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In this episode of the Computer Weekly Downtime Upload podcast, Caroline Donnelly, Clare McDonald and Brian McKenna are joined by Computer Weekly’s security editor Alex Scroxton to discuss the BBC TV mini-series The Capture.
The Capture’s sixth and final episode aired on Tuesday 8 October 2019, and the team met to discuss the social and political issues raised in this technology-driven drama.
Its two broad protagonists are the security services and a group opposed to them – the Pilgrims of Justice. The UK and US security services are depicted as organising a programme they call “Correction”, which turns “intelligence into evidence” admissible in court, in order to jail terrorists – evidence in the form of doctored CCTV footage.
Caught in the middle are Shaun Emery (Callum Turner), a British Army soldier, and DI Rachel Carey (Holliday Granger), an SO15 counter-terrorism officer.
We meet Shaun at the start of the first episode as his conviction for unlawfully killing a Taliban soldier in Afghanistan is quashed on appeal because of a technical fault with video footage from head cameras, as revealed by video expert Marcus Levy (Paul Ritter) – a firm favourite with Caroline and Clare.
Rachel Carey, when we first meet her, has been seconded to the former home of Computer Weekly – Sutton – to learn to lead “ordinary” policy officers. As such, she gets landed with what seems to be the abduction by Shaun of his barrister, one Hannah Roberts.
Other major characters include US intelligence officer Frank Napier (Ron Perlman), MI5 officer Gemma Garland (Lia Williams), and Rachel’s former boss and silver-fox lover, Commander Danny Hart (Ben Miles).
Brian kicks off the Computer Weekly team’s discussion by posting the question: who’s in the right? And later he asks: should we, as journalists, call for a ban on real-time facial recognition? He also asks Alex how realistic is the technology depicted in The Capture.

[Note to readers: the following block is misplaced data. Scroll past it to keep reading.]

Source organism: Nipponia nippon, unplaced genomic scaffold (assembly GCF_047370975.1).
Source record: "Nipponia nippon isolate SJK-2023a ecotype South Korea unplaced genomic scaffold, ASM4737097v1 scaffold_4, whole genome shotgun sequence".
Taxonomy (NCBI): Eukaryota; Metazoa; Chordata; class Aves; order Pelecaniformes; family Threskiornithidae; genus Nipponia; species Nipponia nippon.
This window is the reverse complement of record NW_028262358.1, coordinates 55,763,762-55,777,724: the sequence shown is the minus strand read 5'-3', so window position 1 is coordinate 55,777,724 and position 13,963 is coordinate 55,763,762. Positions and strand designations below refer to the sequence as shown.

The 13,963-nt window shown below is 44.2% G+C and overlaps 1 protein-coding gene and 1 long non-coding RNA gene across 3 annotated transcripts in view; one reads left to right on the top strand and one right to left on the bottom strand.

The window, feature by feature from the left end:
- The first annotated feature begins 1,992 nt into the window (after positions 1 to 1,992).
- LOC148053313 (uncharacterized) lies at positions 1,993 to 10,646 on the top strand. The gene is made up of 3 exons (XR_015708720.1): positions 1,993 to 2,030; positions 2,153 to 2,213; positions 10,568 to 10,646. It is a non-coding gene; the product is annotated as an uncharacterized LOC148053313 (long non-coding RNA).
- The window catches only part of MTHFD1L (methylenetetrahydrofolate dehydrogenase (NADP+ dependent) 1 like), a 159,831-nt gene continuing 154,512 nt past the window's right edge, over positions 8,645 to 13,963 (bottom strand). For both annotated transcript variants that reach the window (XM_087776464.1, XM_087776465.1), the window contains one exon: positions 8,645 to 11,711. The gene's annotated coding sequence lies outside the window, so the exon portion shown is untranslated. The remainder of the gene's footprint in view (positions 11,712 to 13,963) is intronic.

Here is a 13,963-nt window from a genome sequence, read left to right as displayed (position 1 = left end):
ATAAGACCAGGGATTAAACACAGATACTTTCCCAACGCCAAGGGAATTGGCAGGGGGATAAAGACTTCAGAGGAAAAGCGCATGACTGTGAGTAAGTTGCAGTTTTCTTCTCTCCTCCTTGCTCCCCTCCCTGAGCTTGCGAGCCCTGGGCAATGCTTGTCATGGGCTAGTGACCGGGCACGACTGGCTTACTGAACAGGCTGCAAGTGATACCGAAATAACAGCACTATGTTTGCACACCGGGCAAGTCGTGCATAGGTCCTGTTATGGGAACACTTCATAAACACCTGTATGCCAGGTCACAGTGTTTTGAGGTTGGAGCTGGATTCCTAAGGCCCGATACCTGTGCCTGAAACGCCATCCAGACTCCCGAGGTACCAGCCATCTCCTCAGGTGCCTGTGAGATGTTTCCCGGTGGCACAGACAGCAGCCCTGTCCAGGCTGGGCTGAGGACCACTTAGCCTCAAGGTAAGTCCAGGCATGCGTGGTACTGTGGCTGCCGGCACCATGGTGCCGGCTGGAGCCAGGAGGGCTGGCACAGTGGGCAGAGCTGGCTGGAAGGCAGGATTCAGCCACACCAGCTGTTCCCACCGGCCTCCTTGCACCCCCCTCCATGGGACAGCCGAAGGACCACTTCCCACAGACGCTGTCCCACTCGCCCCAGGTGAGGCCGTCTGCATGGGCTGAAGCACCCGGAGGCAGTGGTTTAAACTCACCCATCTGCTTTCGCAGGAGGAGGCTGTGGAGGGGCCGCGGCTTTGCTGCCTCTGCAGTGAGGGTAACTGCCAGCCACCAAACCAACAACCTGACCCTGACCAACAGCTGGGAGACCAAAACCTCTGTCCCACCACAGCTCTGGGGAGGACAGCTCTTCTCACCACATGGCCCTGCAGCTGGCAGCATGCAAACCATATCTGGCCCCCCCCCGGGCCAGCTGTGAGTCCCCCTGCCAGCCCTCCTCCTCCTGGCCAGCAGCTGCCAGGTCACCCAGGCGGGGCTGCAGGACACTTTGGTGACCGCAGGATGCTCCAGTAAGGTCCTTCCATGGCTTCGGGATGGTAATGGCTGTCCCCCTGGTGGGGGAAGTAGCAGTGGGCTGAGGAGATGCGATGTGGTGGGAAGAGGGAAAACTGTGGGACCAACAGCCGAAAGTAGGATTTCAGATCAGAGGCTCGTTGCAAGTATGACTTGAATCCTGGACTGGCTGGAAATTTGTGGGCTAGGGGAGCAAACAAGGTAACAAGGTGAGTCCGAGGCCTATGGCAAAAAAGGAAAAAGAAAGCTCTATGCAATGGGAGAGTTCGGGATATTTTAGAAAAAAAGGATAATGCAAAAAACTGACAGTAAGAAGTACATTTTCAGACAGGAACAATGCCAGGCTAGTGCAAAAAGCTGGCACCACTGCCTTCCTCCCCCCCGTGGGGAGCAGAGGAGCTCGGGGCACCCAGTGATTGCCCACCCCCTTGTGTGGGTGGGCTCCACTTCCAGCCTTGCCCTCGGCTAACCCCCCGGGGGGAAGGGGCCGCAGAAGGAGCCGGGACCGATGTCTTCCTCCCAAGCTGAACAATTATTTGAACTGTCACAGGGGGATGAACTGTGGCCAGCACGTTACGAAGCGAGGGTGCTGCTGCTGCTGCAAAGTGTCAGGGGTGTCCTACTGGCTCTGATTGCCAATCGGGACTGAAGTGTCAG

Along the way, and dancing around The Capture (so, no spoilers here):
- Clare and Caroline draw a comparison between The Capture and Netflix docu-drama The Making of a Murderer. In that, Caroline explains, among other things, a man with learning difficulties is brow-beaten into having false memories: an example of manipulating people, not just data.
- Clare mentions how in Rogue One: a Star Wars Story (2016), Carrie Fisher was CGI’d in to recreate her as young Princess Leia.
- Alex tells us about deep fakes and shallow fakes, and how, for now, the latter pose more of a security risk. And he tells us about his own experience of facial recognition technology in China.
- Brian mentions the SAS Loughgall ambush of an IRA unit in 1987. According to a recent BBC documentary, this could be said to be an example of a security strategy whereby a state breaks the law in order (putatively) to support the law.
- He also mentions China’s Xue Lian – Sharp Eyes – programme, whereby facial recognition could be coming together with a social credit system which rewards good behaviour and punishes anti-social behaviour.
- And he picks out a recent Computer Weekly news story that speaks of the UK government’s investment in biometric technology.
- Facial recognition technology has been enabled by machine learning, big data and cloud computing. Caroline tells us about her two latest cloud conference trips – to the NetEvents Global IT Summit in San Jose and OVHCloud’s event in Paris. From the former, she brought the message that users should be wary of getting too caught up in the industry hype surrounding artificial intelligence (AI) – at least according to Stanford professor and tech investor David Sheriton. She also told the team how a trend evident at both events was a new-found wariness of the idea of moving everything to the public cloud.
- The team closes out the podcast by presaging a forthcoming discussion of Channel 4’s The Circle. The viewing continues…
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